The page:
You would find few supporters who lay the majority of the blame for this Crystal Palace mess at the feet of Frank de Boer, but here was the final proof.
The game against Southampton was enough to persuade anyone who thought Palace’s problems would disappear with de Boer’s exit that there is no short-term fix. The rot has set in.
Palace were wretched, dominated in the first 30 minutes by a team with one goal from open play all season, and toothless when tasked with getting back into the game. The home crowd began the match in a mood of unease and ended it close to mutiny. Roy Hodgson’s homecoming began with fond applause, but his first substitution — removing the excellent Loftus-Cheek — was booed. The final whistle prompted the same reaction.
Unsurprisingly, Hodgson faces similar issues to those that faced de Boer, Sam Allardyce and Alan Pardew, a team drained of confidence that struggles to create chances without Wilfried Zaha and whose defensive organisation is too regularly absent without leave.
Fifty-four points from their last 64 league matches under four different managers suggests chickens are coming home to roost. The club’s
short-termism is hitting home, and the fight for Premier League survival is on.
Benefits of Newcastle’s threadbare squad
Nothing will change the staunch belief that Newcastle United missed out on a chance to improve their squad this summer, and winter and spring will surely bring
injuries and suspensions that hamper progress.
Yet there is a flipside. Benitez has a group of players who are fully motivated behind his management, rather than the transient recruits of seasons past.
There is an argument that that allows the manager to best demonstrate his own proficiency at creating a team greater than the sum of its own parts.
Newcastle’s current position of fourth in an embryonic Premier League table is clearly a little false, but there is plenty to admire in this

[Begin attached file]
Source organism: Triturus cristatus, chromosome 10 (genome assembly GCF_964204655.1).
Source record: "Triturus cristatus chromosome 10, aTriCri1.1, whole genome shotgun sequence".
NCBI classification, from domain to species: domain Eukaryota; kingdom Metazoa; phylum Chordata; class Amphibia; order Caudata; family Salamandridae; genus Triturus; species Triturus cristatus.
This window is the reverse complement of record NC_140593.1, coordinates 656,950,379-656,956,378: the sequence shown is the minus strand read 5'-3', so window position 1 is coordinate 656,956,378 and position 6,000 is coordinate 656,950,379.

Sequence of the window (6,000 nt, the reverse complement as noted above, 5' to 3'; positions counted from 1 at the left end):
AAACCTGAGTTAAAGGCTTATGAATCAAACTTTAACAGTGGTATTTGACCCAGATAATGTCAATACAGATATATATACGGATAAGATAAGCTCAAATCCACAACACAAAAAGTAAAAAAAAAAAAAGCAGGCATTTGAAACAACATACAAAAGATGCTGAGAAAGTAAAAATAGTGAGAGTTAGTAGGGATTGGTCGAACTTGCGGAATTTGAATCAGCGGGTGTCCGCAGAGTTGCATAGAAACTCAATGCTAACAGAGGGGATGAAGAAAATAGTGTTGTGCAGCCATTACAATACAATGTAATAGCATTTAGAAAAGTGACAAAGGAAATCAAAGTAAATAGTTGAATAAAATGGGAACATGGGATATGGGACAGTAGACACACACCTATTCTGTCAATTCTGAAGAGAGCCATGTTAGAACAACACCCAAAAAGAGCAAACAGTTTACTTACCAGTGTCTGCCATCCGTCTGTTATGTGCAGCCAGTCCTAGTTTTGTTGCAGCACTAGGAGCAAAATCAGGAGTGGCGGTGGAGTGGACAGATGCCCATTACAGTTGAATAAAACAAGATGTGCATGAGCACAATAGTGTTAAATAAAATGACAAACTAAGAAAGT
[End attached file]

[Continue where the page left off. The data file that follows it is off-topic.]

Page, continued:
resilience in the face of adversity that Benitez’s team has demonstrated in each of its last three league games.
Those of us predicting relegation gloom (and my own hand is raised) in August suddenly look very silly.
Aguero remains master of Man City’s strikeforce
During Manchester City’s demolition of Watford, Sergio Aguero scored his sixth
Premier League hat-trick, bettered only by Alan Shearer, Robbie Fowler, Michael Owen and Thierry Henry.
Shearer played 441 games, Fowler 378, Owen 326 and Henry 254. Saturday was just Aguero’s 186th Premier League match. It is a truly exceptional record by a striker whose majesty we too easily take for granted. If Gabriel Jesus is the impressive
apprentice, Aguero remains the master.
Clement deserves credit for Swansea solidity
When Paul Clement was appointed as Swansea’s third manager of last season on January 3, they had conceded 44 goals in 19 Premier League games. It was comfortably the most in the Premier League.
Since then, and with Martin Olsson as the only defensive recruit, Swansea have conceded just 31 times in 24 league games. They have not conceded an away league goal since April 30, and on Saturday became the first team to stop Tottenham scoring at home in the league since January 2016.
Suddenly, their spirit and defensive cohesion is among the best in the Premier League’s bottom half. It could be the difference between relegation and survival, and it is all thanks to their pragmatic manager.
Ozil the fall guy of a new-look Arsenal
We have been burned too many times by Arsenal to believe that they have truly responded to their humiliating defeat at Anfield — and they are still to score an away goal this season — but against Chelsea they at least showed enough resolve to demonstrate that their top-four hopes are not yet forlorn.
If it was mere coincidence that big-game resilience came hand-in-hand with the absence of Mesut Ozil, Arsene Wenger will be tempted to repeat the strategy. With Danny Welbeck and Alex Iwobi, two hard-working runners, playing off Alexandre Lacazette, Arsenal were able to press high up the pitch and disrupt Chelsea’s rhythm like rarely before. Victor Moses, in particular, struggled with his passing under pressure, while Thibaut Courtois was forced to kick the ball long rather than passing out to feet.
Ozil has many attributes, but this pressing is not one. With the equally high-intensity Alexis Sanchez to presumably return to the starting XI in the near future, the German should be worried for his place.